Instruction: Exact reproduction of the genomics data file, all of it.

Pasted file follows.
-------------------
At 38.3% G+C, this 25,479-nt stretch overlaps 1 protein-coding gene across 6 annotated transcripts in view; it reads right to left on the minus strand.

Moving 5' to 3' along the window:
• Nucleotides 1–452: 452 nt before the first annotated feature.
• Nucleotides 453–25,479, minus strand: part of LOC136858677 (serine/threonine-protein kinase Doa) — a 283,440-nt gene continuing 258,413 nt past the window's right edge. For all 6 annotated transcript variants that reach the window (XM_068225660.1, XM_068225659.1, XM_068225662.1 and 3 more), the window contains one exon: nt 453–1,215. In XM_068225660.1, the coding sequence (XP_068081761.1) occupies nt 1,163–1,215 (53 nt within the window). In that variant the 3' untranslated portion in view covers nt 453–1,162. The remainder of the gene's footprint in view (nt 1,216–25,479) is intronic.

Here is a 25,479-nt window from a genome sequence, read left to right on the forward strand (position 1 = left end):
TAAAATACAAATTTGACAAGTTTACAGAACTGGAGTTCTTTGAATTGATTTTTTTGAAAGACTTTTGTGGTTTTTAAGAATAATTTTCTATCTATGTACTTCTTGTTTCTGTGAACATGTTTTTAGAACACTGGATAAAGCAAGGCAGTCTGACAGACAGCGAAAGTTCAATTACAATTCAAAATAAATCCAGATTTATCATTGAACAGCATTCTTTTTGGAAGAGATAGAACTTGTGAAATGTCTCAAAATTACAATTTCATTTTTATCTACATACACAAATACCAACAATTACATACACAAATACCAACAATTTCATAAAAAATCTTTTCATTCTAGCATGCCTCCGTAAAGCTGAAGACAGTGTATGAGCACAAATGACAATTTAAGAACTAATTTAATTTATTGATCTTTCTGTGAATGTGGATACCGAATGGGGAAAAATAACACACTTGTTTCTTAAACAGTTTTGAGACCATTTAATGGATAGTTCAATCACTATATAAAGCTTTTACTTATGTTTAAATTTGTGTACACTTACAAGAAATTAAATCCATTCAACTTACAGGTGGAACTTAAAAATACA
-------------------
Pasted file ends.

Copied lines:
At 38.3% G+C, this 25,479-nt stretch overlaps 1 protein-coding gene across 6 annotated transcripts in view; it reads right to left on the minus strand.

Moving 5' to 3' along the window:
• Nucleotides 1–452: 452 nt before the first annotated feature.
• Nucleotides 453–25,479, minus strand: part of LOC136858677 (serine/threonine-protein kinase Doa) — a 283,440-nt gene continuing 258,413 nt past the window's right edge. For all 6 annotated transcript variants that reach the window (XM_068225660.1, XM_068225659.1, XM_068225662.1 and 3 more), the window contains one exon: nt 453–1,215. In XM_068225660.1, the coding sequence (XP_068081761.1) occupies nt 1,163–1,215 (53 nt within the window). In that variant the 3' untranslated portion in view covers nt 453–1,162. The remainder of the gene's footprint in view (nt 1,216–25,479) is intronic.

Here is a 25,479-nt window from a genome sequence, read left to right on the forward strand (position 1 = left end):
TAAAATACAAATTTGACAAGTTTACAGAACTGGAGTTCTTTGAATTGATTTTTTTGAAAGACTTTTGTGGTTTTTAAGAATAATTTTCTATCTATGTACTTCTTGTTTCTGTGAACATGTTTTTAGAACACTGGATAAAGCAAGGCAGTCTGACAGACAGCGAAAGTTCAATTACAATTCAAAATAAATCCAGATTTATCATTGAACAGCATTCTTTTTGGAAGAGATAGAACTTGTGAAATGTCTCAAAATTACAATTTCATTTTTATCTACATACACAAATACCAACAATTACATACACAAATACCAACAATTTCATAAAAAATCTTTTCATTCTAGCATGCCTCCGTAAAGCTGAAGACAGTGTATGAGCACAAATGACAATTTAAGAACTAATTTAATTTATTGATCTTTCTGTGAATGTGGATACCGAATGGGGAAAAATAACACACTTGTTTCTTAAACAGTTTTGAGACCATTTAATGGATAGTTCAATCACTATATAAAGCTTTTACTTATGTTTAAATTTGTGTACACTTACAAGAAATTAAATCCATTCAACTTACAGGTGGAACTTAAAAATACA